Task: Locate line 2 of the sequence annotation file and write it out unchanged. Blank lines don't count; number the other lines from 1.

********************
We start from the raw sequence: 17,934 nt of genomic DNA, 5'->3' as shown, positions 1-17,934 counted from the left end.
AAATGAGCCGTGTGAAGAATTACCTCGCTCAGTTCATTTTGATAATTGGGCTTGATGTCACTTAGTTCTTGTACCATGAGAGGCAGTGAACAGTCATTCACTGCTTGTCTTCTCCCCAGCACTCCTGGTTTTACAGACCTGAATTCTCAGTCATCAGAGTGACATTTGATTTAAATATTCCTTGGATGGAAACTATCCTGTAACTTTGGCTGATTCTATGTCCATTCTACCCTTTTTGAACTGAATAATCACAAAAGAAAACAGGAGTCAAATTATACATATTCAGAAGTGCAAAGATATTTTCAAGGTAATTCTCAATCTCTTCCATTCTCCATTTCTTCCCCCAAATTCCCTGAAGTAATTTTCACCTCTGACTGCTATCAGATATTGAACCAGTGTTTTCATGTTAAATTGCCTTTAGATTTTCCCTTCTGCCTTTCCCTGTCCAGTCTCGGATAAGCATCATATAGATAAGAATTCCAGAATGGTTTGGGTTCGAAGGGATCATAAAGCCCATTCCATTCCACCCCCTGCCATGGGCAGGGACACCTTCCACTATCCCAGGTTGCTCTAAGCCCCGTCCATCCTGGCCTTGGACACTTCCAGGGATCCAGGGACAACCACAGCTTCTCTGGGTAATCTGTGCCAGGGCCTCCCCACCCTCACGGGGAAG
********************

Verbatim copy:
AAATGAGCCGTGTGAAGAATTACCTCGCTCAGTTCATTTTGATAATTGGGCTTGATGTCACTTAGTTCTTGTACCATGAGAGGCAGTGAACAGTCATTCACTGCTTGTCTTCTCCCCAGCACTCCTGGTTTTACAGACCTGAATTCTCAGTCATCAGAGTGACATTTGATTTAAATATTCCTTGGATGGAAACTATCCTGTAACTTTGGCTGATTCTATGTCCATTCTACCCTTTTTGAACTGAATAATCACAAAAGAAAACAGGAGTCAAATTATACATATTCAGAAGTGCAAAGATATTTTCAAGGTAATTCTCAATCTCTTCCATTCTCCATTTCTTCCCCCAAATTCCCTGAAGTAATTTTCACCTCTGACTGCTATCAGATATTGAACCAGTGTTTTCATGTTAAATTGCCTTTAGATTTTCCCTTCTGCCTTTCCCTGTCCAGTCTCGGATAAGCATCATATAGATAAGAATTCCAGAATGGTTTGGGTTCGAAGGGATCATAAAGCCCATTCCATTCCACCCCCTGCCATGGGCAGGGACACCTTCCACTATCCCAGGTTGCTCTAAGCCCCGTCCATCCTGGCCTTGGACACTTCCAGGGATCCAGGGACAACCACAGCTTCTCTGGGTAATCTGTGCCAGGGCCTCCCCACCCTCACGGGGAAG